This was another Parliamentary Question I posed to the National Development Minister on 20 October 2011 regarding the building of subsidised rental flats.
Mr Gerald Giam Yean Song asked the Minister or National Development (a) how many subsidised rental flats would need to be built to meet the current high demand; and (b) when does HDB plan to build these flats.
The Minister for National Development (Mr Khaw Boon Wan): Mr Speaker, Sir, as I said yesterday, currently, there are 44,000 households living in HDB rental flats. Another 1,600 applicants are on the waiting list and the average waiting time for a flat allocation is now six months.
We are building more rental flats, with a view to shortening the waiting time further through speeding up the allocation of flats to these low-income families. Our supply of rental flats will soon reach 47,000, to which we will add another 3,000 units next year. So, this should clear the outstanding demand while meeting demand from new applicants.
We plan to build another 7,000 units. This will further increase the total stock to 57,000 by 2015, amounting to 5% of all HDB households. As we build more rental flats, we must ensure that they are safeguarded for poor and needy households who cannot afford to own a home, have no family support, and do not have other housing options. It is important that HDB maintains strict rules and criteria to do so. Nonetheless, HDB will exercise flexibility to help those who do not meet the rules but worthy of consideration.
We must also recognise that needy and vulnerable families often face social problems that extend beyond the need for rental housing. We will also work closely with MCYS and other social agencies to help these families more holistically.
Mr Gerald Giam Yean Song (Non-Constituency Member): Mr Speaker, I would like to thank the Minister for his reply. I would just like to ask one supplementary question. Has this number that he has come up with factored in the likely higher demand due to the looming economic downturn, and in light of the Minister’s remarks yesterday that he intends to make housing for low-income families his second top priority?
Mr Khaw Boon Wan: Obviously, figures are dynamic and we have to be mindful of changing circumstances. Fortunately, for rental blocks, the construction time is relatively shorter, so we do have some lead time. I am ramping it up anyway, hence the numbers — 7,000 new units, 3,000 new units. They are higher than the normal projection of the annual demand. But I keep a very open mind because we do not quite know how the situation will shape up. Yesterday, I shared with the Member from Aljunied, Mr Low Thia Khiang, in the Members’ Room, that whatever we do, we must not unwittingly incentivise the growth of these rental blocks. We need some, but I think if you make it too easy for rental units to be accessed, you can unwittingly create other kinds of problems.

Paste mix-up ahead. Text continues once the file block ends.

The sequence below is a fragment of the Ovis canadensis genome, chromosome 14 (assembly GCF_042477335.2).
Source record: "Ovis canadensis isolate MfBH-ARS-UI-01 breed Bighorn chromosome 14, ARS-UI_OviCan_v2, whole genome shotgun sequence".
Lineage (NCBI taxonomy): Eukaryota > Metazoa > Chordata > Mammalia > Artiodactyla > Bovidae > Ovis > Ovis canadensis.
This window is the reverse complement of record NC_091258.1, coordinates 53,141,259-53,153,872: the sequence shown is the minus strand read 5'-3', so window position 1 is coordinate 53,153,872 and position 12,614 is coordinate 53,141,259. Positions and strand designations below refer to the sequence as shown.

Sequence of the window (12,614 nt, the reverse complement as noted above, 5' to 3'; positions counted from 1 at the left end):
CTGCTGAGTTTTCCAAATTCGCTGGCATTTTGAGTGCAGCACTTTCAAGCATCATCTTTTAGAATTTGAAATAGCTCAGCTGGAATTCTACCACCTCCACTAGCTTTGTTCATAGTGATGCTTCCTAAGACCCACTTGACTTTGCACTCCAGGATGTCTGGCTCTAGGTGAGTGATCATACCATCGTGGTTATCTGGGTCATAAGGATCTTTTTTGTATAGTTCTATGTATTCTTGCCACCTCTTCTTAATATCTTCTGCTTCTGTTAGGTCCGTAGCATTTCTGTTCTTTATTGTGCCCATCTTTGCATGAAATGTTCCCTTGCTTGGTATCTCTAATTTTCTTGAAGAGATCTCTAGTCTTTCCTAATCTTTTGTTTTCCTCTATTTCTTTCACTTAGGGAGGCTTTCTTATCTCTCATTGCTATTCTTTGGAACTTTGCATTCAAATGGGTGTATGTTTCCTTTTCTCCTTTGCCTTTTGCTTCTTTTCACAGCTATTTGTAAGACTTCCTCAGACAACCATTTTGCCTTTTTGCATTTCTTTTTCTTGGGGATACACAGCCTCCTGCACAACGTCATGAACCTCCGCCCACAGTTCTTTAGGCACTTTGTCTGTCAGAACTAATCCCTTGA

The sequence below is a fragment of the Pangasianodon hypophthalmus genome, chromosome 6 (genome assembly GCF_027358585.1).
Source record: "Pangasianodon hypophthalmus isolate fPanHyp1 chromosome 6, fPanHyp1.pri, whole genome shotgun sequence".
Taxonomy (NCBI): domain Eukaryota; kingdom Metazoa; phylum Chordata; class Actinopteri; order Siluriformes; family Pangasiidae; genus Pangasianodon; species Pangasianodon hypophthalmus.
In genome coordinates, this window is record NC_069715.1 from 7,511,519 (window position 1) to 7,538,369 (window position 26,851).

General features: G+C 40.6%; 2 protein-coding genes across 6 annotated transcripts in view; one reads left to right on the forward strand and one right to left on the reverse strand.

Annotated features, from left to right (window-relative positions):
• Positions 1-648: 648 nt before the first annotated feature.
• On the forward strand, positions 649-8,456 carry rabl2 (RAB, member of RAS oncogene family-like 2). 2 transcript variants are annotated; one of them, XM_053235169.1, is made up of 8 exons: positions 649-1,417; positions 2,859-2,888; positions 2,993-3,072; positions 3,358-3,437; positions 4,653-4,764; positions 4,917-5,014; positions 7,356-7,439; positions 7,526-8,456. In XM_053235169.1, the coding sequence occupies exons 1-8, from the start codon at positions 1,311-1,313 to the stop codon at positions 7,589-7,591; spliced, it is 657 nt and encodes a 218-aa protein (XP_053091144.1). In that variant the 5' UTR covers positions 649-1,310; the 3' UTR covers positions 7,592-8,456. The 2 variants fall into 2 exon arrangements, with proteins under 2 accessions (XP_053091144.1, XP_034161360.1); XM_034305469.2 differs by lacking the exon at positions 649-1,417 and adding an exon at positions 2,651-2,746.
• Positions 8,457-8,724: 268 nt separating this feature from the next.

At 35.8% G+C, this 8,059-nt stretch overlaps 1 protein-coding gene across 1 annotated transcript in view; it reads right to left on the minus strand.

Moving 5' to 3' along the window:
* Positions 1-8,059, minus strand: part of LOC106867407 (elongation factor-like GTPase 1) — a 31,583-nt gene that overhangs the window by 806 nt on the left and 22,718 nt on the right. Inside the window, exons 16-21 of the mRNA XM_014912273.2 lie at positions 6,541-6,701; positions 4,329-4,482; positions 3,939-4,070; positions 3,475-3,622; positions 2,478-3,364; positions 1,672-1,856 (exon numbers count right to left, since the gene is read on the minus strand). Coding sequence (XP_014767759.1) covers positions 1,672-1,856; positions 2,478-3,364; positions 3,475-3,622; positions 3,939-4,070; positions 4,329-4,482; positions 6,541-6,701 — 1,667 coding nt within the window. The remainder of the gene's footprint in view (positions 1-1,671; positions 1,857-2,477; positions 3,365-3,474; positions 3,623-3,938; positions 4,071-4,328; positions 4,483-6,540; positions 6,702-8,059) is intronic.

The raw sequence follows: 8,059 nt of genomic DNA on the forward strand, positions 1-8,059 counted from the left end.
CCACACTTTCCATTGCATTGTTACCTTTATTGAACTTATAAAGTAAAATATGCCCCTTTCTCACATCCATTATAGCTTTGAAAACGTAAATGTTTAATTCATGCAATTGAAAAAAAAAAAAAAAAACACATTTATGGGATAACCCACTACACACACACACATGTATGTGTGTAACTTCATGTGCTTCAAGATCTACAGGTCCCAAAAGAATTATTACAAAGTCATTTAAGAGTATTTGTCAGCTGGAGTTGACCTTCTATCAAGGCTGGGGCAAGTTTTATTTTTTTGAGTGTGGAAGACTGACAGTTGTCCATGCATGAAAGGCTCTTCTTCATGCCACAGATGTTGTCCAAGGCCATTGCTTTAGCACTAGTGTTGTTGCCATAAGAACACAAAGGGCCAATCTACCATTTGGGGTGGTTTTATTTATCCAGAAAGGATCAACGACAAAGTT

As a stretch target, if you ask me, I would prefer “zero rental units”, meaning everybody becomes a home-owner. We know that that is not possible but I think we should always bear it in mind that the correct thing to do is to prevent problems so that families do not get into a dire situation when they become homeless and need to be temporarily placed somewhere. The best is if they can organise themselves, and working with us, work towards home-ownership. That I think should always be our target.
Mr Yaw Shin Leong: Mr Speaker, I thank the Minister for the clarification. Just a supplementary question: it was reported that HDB will review its public housing model. So will HDB be considering abolishing its commercial partnership with Keppel Land to commercially rent out public flats managed by EM Services?
Mr Khaw Boon Wan: Sir, I think the Member was referring to another scheme which is a pilot scheme called Interim Rental Housing (IRH). Let us back-track a little. 92% of Singaporeans own their own homes. This leads us to ask, “What has happens to the other 8%?”
Sir, 8% of Singaporeans are living in a rented place. The bulk of them in subsidised HDB rental flats, which is the 44,000 that I spoke about – which will become 57,000. The rest are in various kinds of arrangements, most of them private market arrangements. They rent a room, or they rent a place from landlords. They are not subsidised. Then, there is a small category which makes up a very tiny percentage of the total rental market. MND started this scheme two to three years ago as an interim programme. They were not sure how the project will shape up, so they asked EM Services — which happened to be the joint-venture which the Member spoke about — to test it out. They worked on a cross-subsidy model. Some of the units are rented out at market rates, some are at subsidised rates. The profit made from the market rates are used to subsidise the other portions.
I am reviewing the policy but because those are contractual arrangements that have been made to the company, I will see through the contractual arrangements. My own thinking is eventually we will take over all the rental units and leave the rest to the market.